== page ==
Just as in any cabinetry "screwed and glued" has it's advantages and disadvantages. Great for holding together. A royal pain if it has to come apart. AS didn't seem to like the glue part of putting things together. That's not to say it can't be done. Just use a glue that doesn't bother aluminum. Also consider the "pull it apart" issues very carefully if you do. You still need a way to get it down.

Bob
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Old 08-13-2017, 12:44 PM   #9
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I haven't hung any new cabinets in my trailer, but if I did, I'd try to do what I do at home: use French cleats.

I can easily imagine mounting a cleat to the wall of the trailer which would hold up the bottom of the cabinet, then swing the cabinet up and just screw the top directly in.

Using a cleat in this fashion has several advantages:

-- When you put the cabinet up, resting it on the cleat during install gives makes it WAY easier to make nice, clean, secure screw connections for the rest of the mounting points.

-- Obviously, a cleat that spans the whole width of the cabinet provides a lot more bearing surface and stability. The matching cleat (attached to the cabinet) can be glued in place, again making a much stronger system.

-- if you wanted, you could expose the bottom of the cleat and make it functional in some way. e.g. attach a cork strip to it, add hooks, etc.

-- Mounting the cleat (without the cabinet) can be done really easily, can be made perfectly level/aligned, and you can ensure that you get it--and the screws that hold it--exactly where you want it in relation to the trailer frame/ribs. I can't imagine getting a better, tighter, cleaner connection to the wall.

I hope that helps!
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Old 08-14-2017, 08:31 AM   #10
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Quote:
Originally Posted by thiel View Post
I haven't hung any new cabinets in my trailer, but if I did, I'd try to do what I do at home: use French cleats.

I can easily imagine mounting a cleat to the wall of the trailer which would hold up the bottom of the cabinet, then swing the cabinet up and just screw the top directly in.

Using a cleat in this fashion has several advantages:

-- When you put the cabinet up, resting it on the cleat during install gives makes it WAY easier to make nice, clean, secure screw connections for the rest of the mounting points.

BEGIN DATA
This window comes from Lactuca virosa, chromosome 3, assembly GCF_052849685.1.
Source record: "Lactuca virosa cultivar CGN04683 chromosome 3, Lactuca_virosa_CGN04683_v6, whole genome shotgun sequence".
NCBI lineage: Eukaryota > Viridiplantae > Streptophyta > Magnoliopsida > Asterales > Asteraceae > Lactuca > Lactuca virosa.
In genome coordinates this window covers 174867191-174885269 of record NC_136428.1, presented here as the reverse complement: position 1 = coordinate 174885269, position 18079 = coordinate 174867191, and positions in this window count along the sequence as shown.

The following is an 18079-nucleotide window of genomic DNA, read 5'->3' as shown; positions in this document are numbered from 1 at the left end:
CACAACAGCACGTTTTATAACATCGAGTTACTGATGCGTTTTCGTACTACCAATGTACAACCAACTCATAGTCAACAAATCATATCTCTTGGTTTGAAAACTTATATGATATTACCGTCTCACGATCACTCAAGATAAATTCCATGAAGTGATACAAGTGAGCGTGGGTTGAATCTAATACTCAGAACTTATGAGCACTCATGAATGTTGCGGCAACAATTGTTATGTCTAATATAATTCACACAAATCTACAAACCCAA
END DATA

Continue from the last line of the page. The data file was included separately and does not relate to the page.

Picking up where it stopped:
-- Obviously, a cleat that spans the whole width of the cabinet provides a lot more bearing surface and stability. The matching cleat (attached to the cabinet) can be glued in place, again making a much stronger system.

-- if you wanted, you could expose the bottom of the cleat and make it functional in some way. e.g. attach a cork strip to it, add hooks, etc.

-- Mounting the cleat (without the cabinet) can be done really easily, can be made perfectly level/aligned, and you can ensure that you get it--and the screws that hold it--exactly where you want it in relation to the trailer frame/ribs. I can't imagine getting a better, tighter, cleaner connection to the wall.

I hope that helps!
Hi

If you go this way (and it is tempting), consider "gapping" the cleat in some fashion where it goes over any rivets or seams. Some day you *may* need to pull an inner wall apart ....

Bob
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Old 08-14-2017, 03:54 PM   #11
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1979 Argosy Minuet 7.3 Metre
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awesome guys thank you so much ill post pics of the progress, on another note haha, right know the bath is set up witht the shower L toilet M and sink R, I am wanting to relocate the toilet to the right and extend the shower and delete the sink. The black tank is in good condition, should I use the same tank cut the flange from the existing toilet patch the hole and make a new one hole for toilet on the right or... try and find a tank that will fit and match the same drain pipe below? Option one sounds good as long as that is possible. i have no idea where to get the parts.
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Old 08-14-2017, 03:55 PM   #12
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1979 Argosy Minuet 7.3 Metre
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where did you get this bathroom layout?
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Old 08-18-2017, 08:42 AM   #13
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1979 Argosy Minuet 7.3 Metre
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Cabs

I also own a 7.3. Here are a couple of photos of cherry cabs I built and installed. The panel in the fridge is maple to help keep it light and airy. It isn't difficult but keeping the wt down was my priority. Panels are only 1/4" material drawers are 1/2". When properly built and fitted light wt can be quite strong.
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Old 08-18-2017, 08:51 AM   #14
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You can check my blog for my credenza rebuild project. I like to think I am decent at woodworking, but cabinet making is not my normal thing and requires extra care.